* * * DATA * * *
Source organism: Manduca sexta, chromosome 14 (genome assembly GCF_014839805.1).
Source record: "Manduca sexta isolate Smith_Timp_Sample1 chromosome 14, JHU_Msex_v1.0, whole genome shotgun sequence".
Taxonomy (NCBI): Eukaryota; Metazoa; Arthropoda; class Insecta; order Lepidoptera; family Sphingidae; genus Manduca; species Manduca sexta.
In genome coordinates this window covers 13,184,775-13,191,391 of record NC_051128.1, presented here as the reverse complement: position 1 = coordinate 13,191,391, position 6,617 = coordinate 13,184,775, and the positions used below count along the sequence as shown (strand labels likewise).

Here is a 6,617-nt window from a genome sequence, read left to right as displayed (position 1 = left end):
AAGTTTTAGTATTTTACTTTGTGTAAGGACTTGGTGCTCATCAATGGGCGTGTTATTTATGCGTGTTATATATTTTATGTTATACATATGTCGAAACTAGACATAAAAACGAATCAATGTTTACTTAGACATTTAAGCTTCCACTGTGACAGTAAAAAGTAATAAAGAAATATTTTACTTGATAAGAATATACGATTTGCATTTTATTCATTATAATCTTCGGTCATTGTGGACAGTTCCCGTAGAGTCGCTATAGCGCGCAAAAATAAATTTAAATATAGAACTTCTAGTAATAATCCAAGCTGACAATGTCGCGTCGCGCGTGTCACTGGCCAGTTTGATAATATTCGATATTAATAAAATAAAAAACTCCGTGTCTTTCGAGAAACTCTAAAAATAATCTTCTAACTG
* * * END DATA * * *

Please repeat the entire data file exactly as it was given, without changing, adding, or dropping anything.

Source organism: Manduca sexta, chromosome 14 (genome assembly GCF_014839805.1).
Source record: "Manduca sexta isolate Smith_Timp_Sample1 chromosome 14, JHU_Msex_v1.0, whole genome shotgun sequence".
Taxonomy (NCBI): Eukaryota; Metazoa; Arthropoda; class Insecta; order Lepidoptera; family Sphingidae; genus Manduca; species Manduca sexta.
In genome coordinates this window covers 13,184,775-13,191,391 of record NC_051128.1, presented here as the reverse complement: position 1 = coordinate 13,191,391, position 6,617 = coordinate 13,184,775, and the positions used below count along the sequence as shown (strand labels likewise).

Here is a 6,617-nt window from a genome sequence, read left to right as displayed (position 1 = left end):
AAGTTTTAGTATTTTACTTTGTGTAAGGACTTGGTGCTCATCAATGGGCGTGTTATTTATGCGTGTTATATATTTTATGTTATACATATGTCGAAACTAGACATAAAAACGAATCAATGTTTACTTAGACATTTAAGCTTCCACTGTGACAGTAAAAAGTAATAAAGAAATATTTTACTTGATAAGAATATACGATTTGCATTTTATTCATTATAATCTTCGGTCATTGTGGACAGTTCCCGTAGAGTCGCTATAGCGCGCAAAAATAAATTTAAATATAGAACTTCTAGTAATAATCCAAGCTGACAATGTCGCGTCGCGCGTGTCACTGGCCAGTTTGATAATATTCGATATTAATAAAATAAAAAACTCCGTGTCTTTCGAGAAACTCTAAAAATAATCTTCTAACTG